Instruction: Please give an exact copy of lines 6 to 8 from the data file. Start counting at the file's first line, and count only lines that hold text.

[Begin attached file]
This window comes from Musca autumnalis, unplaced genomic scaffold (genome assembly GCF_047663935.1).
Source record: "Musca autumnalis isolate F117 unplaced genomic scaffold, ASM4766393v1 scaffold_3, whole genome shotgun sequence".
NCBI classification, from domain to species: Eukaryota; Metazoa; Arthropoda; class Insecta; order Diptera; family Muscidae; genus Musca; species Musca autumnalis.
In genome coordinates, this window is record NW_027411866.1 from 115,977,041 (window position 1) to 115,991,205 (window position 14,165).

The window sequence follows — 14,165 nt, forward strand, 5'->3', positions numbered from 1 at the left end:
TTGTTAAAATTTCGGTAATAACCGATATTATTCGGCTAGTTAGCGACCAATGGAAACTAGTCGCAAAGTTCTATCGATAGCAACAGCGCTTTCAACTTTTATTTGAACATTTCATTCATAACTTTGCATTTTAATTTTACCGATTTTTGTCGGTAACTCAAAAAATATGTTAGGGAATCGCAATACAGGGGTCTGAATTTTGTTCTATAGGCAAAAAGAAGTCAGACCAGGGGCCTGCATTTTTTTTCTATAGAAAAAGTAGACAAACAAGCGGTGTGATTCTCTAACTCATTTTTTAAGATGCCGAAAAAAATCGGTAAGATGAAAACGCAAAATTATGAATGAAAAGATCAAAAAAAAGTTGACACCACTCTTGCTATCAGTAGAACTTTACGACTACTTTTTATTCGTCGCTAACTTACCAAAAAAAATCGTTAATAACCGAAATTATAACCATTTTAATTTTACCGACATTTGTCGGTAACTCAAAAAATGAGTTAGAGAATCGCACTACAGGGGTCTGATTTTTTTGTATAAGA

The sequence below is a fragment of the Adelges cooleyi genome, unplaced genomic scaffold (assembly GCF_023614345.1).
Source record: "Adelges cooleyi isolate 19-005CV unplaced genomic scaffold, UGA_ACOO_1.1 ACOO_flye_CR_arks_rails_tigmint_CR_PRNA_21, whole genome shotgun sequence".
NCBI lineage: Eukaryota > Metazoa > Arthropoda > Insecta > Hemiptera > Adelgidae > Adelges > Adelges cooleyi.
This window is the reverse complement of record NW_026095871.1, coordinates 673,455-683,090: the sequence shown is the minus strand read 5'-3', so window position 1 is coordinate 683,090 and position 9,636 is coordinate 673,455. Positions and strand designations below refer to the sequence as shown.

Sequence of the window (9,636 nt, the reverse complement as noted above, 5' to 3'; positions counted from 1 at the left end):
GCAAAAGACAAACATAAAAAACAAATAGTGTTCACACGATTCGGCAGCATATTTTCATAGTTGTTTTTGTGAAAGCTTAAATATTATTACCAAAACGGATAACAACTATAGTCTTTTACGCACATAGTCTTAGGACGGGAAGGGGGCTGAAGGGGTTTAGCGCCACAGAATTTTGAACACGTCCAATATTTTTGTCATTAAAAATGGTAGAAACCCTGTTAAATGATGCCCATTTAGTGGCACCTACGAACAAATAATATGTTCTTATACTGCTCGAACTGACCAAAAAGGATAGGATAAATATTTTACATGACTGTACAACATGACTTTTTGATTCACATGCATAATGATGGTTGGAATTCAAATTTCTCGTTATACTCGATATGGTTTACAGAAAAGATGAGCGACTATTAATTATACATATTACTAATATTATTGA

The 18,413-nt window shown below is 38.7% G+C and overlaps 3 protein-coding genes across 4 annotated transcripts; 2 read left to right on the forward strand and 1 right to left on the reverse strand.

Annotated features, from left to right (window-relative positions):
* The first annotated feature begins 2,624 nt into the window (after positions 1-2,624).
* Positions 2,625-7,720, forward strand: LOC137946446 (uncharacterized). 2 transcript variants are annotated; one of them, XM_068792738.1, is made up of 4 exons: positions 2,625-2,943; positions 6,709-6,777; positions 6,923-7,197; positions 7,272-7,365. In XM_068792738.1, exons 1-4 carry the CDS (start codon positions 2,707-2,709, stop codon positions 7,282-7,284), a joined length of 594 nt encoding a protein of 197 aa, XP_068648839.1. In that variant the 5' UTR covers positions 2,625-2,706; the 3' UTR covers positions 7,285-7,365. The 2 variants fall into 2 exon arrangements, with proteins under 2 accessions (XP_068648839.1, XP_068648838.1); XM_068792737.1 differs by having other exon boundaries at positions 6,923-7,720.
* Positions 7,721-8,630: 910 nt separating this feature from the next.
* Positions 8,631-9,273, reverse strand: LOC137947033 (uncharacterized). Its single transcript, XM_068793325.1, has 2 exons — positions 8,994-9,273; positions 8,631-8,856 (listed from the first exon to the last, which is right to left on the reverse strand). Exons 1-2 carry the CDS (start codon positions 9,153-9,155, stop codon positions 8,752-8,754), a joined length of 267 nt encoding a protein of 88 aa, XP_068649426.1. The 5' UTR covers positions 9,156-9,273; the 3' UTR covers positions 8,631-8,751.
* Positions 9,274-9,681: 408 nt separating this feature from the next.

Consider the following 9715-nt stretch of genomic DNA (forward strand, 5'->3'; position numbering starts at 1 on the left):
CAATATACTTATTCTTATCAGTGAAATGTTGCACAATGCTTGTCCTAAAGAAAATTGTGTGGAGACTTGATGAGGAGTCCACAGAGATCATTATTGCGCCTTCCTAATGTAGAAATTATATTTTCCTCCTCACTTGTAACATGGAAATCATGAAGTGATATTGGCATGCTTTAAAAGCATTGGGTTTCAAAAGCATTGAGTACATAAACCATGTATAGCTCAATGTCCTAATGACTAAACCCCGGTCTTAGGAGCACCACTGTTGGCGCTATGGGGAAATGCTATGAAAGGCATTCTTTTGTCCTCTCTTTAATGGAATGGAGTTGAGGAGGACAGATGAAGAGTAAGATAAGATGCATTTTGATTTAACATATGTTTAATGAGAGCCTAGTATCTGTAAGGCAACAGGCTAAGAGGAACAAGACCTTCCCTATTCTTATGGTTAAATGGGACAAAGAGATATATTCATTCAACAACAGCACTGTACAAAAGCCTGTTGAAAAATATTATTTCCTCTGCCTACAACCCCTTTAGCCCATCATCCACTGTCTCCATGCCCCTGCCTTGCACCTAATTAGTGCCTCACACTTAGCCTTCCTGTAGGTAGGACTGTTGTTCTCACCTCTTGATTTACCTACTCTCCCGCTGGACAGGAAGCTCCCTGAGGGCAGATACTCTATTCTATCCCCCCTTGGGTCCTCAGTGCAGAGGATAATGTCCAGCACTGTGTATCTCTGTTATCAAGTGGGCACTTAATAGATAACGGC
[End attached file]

TTGTTAAAATTTCGGTAATAACCGATATTATTCGGCTAGTTAGCGACCAATGGAAACTAGTCGCAAAGTTCTATCGATAGCAACAGCGCTTTCAACTTTTATTTGAACATTTCATTCATAACTTTGCATTTTAATTTTACCGATTTTTGTCGGTAACTCAAAAAATATGTTAGGGAATCGCAATACAGGGGTCTGAATTTTGTTCTATAGGCAAAAAGAAGTCAGACCAGGGGCCTGCATTTTTTTTCTATAGAAAAAGTAGACAAACAAGCGGTGTGATTCTCTAACTCATTTTTTAAGATGCCGAAAAAAATCGGTAAGATGAAAACGCAAAATTATGAATGAAAAGATCAAAAAAAAGTTGACACCACTCTTGCTATCAGTAGAACTTTACGACTACTTTTTATTCGTCGCTAACTTACCAAAAAAAATCGTTAATAACCGAAATTATAACCATTTTAATTTTACCGACATTTGTCGGTAACTCAAAAAATGAGTTAGAGAATCGCACTACAGGGGTCTGATTTTTTTGTATAAGA

The sequence below is a fragment of the Adelges cooleyi genome, unplaced genomic scaffold (assembly GCF_023614345.1).
Source record: "Adelges cooleyi isolate 19-005CV unplaced genomic scaffold, UGA_ACOO_1.1 ACOO_flye_CR_arks_rails_tigmint_CR_PRNA_21, whole genome shotgun sequence".